Manipulating Text in MySQL

From Techotopia
Jump to: navigation, search
PreviousTable of ContentsNext
MySQL Calculations and ConcatenationsMySQL Mathematical Functions

Purchase and download the full PDF and ePub versions of this MySQL eBook for only $9.99

MySQL provides a number of built-in functions that can be used to both manipulate text values, and also to perform mathematical calculations on numerical values. The purpose of this chapter is to provide an overview of these functions.

MySQL String Manipulation Functions

MySQL provides wide selection of functions which may be called during a SQL statement to make changes to text values. The following table lists the most frequently used functions in this category. Some example of how to use these functions are included after the table. For extensive details on how to use each of these functions refer to the MySQL Reference Guide:

Name Description
ASCII() Returns numeric value of left-most character
BIN() Returns a string representation of the argument
BIT_LENGTH() Returns length of argument in bits
CHAR_LENGTH() Returns number of characters in argument
CHAR() Returns the character for each integer passed
CONCAT_WS() Returns concatenate with separator
CONCAT() Returns concatenated string
CONV() Converts numbers between different number bases
ELT() Returns string at index number
<=> NULL-safe equal to
= Equal
EXPORT_SET() Returns a string such that for every bit set in the value bits, you get an on string and for every unset bit, you get an off string
FIELD() Returns the index (position) of the first argument in the subsequent arguments
FIND_IN_SET() Returns the index position of the first argument within the second argument
FORMAT() Returns a number formatted to specified number of decimal places
>= Greater than or equal
> Greater than
HEX() Returns a string representation of a hex value
INSERT() Insert a substring at the specified position up to the specified number of characters
INSTR() Returns the index of the first occurrence of substring
IS NULL NULL value test
IS Test a value against a boolean
LCASE() The same as LOWER()
LEFT() Returns the leftmost number of characters as specified
LENGTH() Returns the length of a string in bytes
<= Less than or equal
< Less than
LIKE Simple pattern matching
LOAD_FILE() Load the named file
LOCATE() Returns the position of the first occurrence of substring
LOWER() Returns the argument in lowercase
LPAD() Returns the string argument, left-padded with the specified string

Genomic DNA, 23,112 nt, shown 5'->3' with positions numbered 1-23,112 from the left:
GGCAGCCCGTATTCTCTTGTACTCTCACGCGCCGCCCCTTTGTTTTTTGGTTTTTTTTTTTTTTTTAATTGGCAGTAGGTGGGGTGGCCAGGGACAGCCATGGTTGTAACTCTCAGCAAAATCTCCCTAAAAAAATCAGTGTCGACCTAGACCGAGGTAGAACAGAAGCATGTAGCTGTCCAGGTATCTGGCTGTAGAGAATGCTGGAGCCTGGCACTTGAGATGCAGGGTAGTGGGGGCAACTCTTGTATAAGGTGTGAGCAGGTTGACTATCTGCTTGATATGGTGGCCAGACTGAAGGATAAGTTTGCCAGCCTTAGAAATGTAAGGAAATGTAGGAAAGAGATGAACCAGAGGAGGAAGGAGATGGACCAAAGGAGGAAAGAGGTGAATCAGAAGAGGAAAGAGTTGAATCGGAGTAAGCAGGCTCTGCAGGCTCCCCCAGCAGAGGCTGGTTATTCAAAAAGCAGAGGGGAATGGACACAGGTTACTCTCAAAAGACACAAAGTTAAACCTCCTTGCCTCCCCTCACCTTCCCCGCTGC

LTRIM() Removes leading spaces
MAKE_SET() Returns a set of comma-separated strings that have the corresponding bit in bits set
MID() Returns a substring starting from the specified position

!=, <>

Not equal
NOT LIKE Negation of simple pattern matching
OCT() Returns a string representation of the octal argument
ORD() If the leftmost character of the argument is a multi-byte character, returns the code for that character
POSITION() The same as LOCATE()
QUOTE() Escape the argument for use in an SQL statement
REGEXP Pattern matching using regular expressions
REPEAT() Repeat a string the specified number of times
REPLACE() Replace occurrences of a specified string
REVERSE() Reverse the characters in a string
RIGHT() Returns the specified rightmost number of characters
RLIKE The same as REGEXP
RPAD() Append string the specified number of times
RTRIM() Removes trailing spaces
SOUNDEX() Returns a soundex string (an alphanumeric string representing the phonetic representation of the word. Useful for finding words that sound similar)
SOUNDS LIKE() Compares sounds
SPACE() Returns a string of the specified number of spaces
STRCMP() Compares two strings
SUBSTRING_INDEX() Returns a substring from a string before the specified number of occurrences of the delimiter


Returns the substring as specified
TRIM() Removes leading and trailing spaces
UCASE() The same as UPPER()
UNHEX()() Converts each pair of hexadecimal digits to a character
UPPER() Converts to uppercase

For example, we might want to convert the text returned by a SELECT statement to upper case:

mysql> select UPPER(prod_name) from product where prod_code=4;
| UPPER(prod_name)         |
1 row in set (0.00 sec)

Alternatively, we might be interested to know the length of a column value:

mysql> SELECT prod_name, LENGTH(prod_name) FROM product where prod_code=4;
| prod_name                | LENGTH(prod_name) |
| Microsoft 10-20 Keyboard |                24 |
1 row in set (0.03 sec)

We could also replace one word with another:

mysql> SELECT  REPLACE(prod_name, 'Microsoft', 'Apple') FROM product where prod_code=4;
| REPLACE(prod_name, 'Microsoft', 'Apple') |
| Apple 10-20 Keyboard                     |
1 row in set (0.00 sec)

Purchase and download the full PDF and ePub versions of this MySQL eBook for only $9.99

PreviousTable of ContentsNext
MySQL Calculations and ConcatenationsMySQL Mathematical Functions